Don’t let social distancing put you off seeing a solicitor to make a will

At a time of great uncertainty, one of the most loving things you can do for your close relatives is to make a will

Mature man writing his will

At a time of great uncertainty, one of the most loving things you can do for your close relatives is to make a will. If you don’t make one before you die – and I hope
that will be many years away – then those you love and care for will not necessarily get the share of your money, home and property that you intend.

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Dying without a will – intestate, as it’s called – is subject to strict legal rules about who gets what.  The details are complex and differ in different parts of the UK.  Your spouse or civil partner comes first, your children next, then other relatives in order. But even a spouse or children won’t necessarily get everything, depending on what your estate is worth.  Only by making a will can you ensure who gets what.  And please be aware that if you live with someone who is not your spouse or civil partner, they will get nothing if you haven’t made a will.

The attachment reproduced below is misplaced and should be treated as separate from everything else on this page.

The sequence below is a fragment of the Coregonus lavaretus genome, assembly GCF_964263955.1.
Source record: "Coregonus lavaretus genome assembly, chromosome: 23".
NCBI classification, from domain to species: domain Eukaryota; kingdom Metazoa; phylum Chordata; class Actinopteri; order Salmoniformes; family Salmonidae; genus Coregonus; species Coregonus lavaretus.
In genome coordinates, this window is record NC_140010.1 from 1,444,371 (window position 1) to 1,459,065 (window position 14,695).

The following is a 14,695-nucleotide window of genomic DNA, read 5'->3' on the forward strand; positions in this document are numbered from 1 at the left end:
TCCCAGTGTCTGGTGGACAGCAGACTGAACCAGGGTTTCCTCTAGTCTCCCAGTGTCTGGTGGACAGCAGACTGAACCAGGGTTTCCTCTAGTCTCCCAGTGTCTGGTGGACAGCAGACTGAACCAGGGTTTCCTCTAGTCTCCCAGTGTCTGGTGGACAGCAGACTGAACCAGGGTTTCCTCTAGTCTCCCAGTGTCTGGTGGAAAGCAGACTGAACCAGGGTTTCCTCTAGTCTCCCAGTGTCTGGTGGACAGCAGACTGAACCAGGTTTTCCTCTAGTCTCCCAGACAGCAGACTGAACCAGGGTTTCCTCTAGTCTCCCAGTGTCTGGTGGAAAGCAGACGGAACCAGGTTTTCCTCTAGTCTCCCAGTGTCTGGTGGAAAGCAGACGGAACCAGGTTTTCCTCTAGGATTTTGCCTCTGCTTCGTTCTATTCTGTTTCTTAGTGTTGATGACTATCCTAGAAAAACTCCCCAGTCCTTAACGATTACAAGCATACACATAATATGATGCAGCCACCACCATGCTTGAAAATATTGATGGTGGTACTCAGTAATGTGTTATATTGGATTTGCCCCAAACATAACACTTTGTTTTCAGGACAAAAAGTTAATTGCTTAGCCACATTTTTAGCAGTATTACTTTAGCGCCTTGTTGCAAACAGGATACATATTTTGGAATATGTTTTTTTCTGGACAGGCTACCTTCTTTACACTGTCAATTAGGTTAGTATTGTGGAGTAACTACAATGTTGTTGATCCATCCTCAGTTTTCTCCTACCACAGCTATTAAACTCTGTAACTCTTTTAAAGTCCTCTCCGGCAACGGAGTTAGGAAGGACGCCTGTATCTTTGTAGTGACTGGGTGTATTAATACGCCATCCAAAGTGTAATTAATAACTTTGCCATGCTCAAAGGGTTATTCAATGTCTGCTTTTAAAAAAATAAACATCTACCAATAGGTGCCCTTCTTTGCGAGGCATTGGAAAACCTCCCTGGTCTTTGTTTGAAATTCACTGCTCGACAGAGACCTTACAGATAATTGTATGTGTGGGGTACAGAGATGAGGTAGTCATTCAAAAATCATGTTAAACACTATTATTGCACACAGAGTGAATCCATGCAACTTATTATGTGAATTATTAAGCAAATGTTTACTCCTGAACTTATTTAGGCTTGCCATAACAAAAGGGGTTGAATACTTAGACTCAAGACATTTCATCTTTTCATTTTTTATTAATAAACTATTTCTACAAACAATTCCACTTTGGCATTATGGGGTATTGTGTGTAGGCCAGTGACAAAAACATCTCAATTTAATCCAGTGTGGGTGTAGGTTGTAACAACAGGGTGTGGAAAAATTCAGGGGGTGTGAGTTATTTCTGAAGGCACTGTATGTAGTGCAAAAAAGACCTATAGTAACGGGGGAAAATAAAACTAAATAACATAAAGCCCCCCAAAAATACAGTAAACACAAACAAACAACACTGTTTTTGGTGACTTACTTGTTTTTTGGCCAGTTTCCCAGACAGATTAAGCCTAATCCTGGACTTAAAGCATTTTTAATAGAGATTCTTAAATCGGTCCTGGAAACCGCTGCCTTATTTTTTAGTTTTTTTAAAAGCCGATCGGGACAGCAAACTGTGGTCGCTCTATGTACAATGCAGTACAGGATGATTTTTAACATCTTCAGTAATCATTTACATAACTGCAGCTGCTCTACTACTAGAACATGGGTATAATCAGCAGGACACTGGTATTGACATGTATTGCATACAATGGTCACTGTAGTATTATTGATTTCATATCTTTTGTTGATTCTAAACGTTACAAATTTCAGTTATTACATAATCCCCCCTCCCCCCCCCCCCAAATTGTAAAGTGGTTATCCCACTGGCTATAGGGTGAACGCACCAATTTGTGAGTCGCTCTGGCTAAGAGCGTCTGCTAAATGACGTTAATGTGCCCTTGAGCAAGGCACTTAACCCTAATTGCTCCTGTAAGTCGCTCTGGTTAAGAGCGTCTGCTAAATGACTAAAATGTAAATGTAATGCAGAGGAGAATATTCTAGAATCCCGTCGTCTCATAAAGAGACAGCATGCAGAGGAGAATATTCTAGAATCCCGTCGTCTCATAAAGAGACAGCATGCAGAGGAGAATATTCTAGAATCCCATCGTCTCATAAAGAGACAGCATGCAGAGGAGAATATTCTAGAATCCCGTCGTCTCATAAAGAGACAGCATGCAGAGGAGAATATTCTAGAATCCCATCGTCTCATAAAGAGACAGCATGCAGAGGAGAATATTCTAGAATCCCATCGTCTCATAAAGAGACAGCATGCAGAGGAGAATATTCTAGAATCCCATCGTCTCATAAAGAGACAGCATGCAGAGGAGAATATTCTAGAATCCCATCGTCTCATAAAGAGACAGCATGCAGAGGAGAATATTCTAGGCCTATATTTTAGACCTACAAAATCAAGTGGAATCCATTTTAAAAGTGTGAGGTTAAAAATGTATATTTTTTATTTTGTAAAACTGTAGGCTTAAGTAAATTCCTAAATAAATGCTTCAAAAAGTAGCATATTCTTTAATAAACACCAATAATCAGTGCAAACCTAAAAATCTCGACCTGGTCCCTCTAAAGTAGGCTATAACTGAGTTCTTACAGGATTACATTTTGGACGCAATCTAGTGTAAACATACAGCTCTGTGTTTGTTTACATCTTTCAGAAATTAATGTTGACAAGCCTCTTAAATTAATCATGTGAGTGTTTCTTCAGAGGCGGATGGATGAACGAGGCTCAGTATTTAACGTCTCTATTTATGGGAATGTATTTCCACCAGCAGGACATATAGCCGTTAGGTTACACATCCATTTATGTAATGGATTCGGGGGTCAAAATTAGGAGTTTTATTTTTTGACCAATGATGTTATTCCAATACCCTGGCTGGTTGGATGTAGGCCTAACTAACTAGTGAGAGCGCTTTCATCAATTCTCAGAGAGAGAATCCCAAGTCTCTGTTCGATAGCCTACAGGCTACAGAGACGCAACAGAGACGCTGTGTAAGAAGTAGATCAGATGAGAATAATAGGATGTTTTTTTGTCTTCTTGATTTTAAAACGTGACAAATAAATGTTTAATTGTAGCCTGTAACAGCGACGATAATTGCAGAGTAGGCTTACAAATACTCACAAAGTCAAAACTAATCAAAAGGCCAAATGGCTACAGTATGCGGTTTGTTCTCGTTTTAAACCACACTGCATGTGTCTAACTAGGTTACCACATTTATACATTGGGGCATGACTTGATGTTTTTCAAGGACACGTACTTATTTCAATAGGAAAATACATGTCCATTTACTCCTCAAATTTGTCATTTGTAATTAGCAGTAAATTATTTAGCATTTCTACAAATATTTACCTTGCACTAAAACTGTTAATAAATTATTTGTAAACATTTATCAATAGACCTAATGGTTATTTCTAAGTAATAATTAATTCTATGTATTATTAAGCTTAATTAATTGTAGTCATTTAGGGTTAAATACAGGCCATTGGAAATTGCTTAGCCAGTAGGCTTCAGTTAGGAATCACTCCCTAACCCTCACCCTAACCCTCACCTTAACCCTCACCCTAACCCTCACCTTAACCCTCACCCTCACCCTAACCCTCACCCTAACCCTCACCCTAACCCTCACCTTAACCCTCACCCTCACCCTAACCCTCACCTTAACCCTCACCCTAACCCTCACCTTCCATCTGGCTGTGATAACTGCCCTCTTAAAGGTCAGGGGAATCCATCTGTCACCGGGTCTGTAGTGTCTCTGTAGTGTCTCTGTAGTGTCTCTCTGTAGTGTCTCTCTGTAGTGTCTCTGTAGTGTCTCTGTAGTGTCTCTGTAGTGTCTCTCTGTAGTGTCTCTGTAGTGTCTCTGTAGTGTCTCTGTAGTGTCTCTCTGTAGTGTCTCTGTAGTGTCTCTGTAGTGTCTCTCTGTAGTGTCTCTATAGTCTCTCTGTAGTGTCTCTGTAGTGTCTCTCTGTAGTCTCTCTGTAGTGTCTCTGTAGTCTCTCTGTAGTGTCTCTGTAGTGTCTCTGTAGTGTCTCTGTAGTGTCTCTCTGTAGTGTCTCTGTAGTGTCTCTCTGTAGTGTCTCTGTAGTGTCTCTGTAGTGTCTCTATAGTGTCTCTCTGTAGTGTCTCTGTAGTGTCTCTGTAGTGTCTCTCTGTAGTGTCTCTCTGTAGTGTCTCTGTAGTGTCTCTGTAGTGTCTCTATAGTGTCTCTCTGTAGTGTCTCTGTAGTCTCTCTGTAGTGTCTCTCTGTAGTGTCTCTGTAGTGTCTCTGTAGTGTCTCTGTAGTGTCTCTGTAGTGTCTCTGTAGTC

Lawyers make a lot of money out of relatives who contest badly drawn wills, so do not do it yourself.  Go to a lawyer.  They are subject to strict rules that protect you.
You also decide who will deal with your affairs after you die – these are the executors and they should be people you trust, and they can also be beneficiaries. You can name a bank or a lawyer as executors, but they will charge your heirs hefty fees.

In England and Wales a will must be signed by you and witnessed by two adults who are not beneficiaries.  In Scotland, you must sign every page and only need one witness. Witnesses do not read the will, they just sign to say they have seen you sign it. At a time of social distancing this can be done through glass or at a safe distance.  Use your own pen and wear gloves. Your solicitor will make sure it is done safely and legally.

More information
Go to citizensadvice.org.uk, search “wills” and make sure you look at England, Scotland, Wales or Northern Ireland as appropriate.

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